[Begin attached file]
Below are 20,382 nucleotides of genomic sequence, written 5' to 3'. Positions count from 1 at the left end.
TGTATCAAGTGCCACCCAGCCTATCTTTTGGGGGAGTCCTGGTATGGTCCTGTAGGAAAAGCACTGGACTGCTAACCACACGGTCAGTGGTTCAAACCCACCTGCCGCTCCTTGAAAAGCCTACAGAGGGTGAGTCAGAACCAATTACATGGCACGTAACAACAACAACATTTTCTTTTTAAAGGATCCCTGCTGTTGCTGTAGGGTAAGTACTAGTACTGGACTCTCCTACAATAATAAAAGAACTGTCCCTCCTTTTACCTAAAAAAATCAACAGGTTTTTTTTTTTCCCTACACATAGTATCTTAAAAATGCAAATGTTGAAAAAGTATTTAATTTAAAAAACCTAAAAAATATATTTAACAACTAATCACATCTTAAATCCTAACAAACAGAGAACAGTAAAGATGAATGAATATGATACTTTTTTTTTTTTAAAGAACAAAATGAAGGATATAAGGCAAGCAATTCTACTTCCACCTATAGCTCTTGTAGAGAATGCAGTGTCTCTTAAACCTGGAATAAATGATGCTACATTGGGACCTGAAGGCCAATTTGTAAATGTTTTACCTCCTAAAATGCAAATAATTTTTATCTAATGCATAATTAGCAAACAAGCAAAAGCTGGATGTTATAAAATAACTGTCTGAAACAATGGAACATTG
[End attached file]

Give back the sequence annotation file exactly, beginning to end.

Below are 20,382 nucleotides of genomic sequence, written 5' to 3'. Positions count from 1 at the left end.
TGTATCAAGTGCCACCCAGCCTATCTTTTGGGGGAGTCCTGGTATGGTCCTGTAGGAAAAGCACTGGACTGCTAACCACACGGTCAGTGGTTCAAACCCACCTGCCGCTCCTTGAAAAGCCTACAGAGGGTGAGTCAGAACCAATTACATGGCACGTAACAACAACAACATTTTCTTTTTAAAGGATCCCTGCTGTTGCTGTAGGGTAAGTACTAGTACTGGACTCTCCTACAATAATAAAAGAACTGTCCCTCCTTTTACCTAAAAAAATCAACAGGTTTTTTTTTTTCCCTACACATAGTATCTTAAAAATGCAAATGTTGAAAAAGTATTTAATTTAAAAAACCTAAAAAATATATTTAACAACTAATCACATCTTAAATCCTAACAAACAGAGAACAGTAAAGATGAATGAATATGATACTTTTTTTTTTTTAAAGAACAAAATGAAGGATATAAGGCAAGCAATTCTACTTCCACCTATAGCTCTTGTAGAGAATGCAGTGTCTCTTAAACCTGGAATAAATGATGCTACATTGGGACCTGAAGGCCAATTTGTAAATGTTTTACCTCCTAAAATGCAAATAATTTTTATCTAATGCATAATTAGCAAACAAGCAAAAGCTGGATGTTATAAAATAACTGTCTGAAACAATGGAACATTG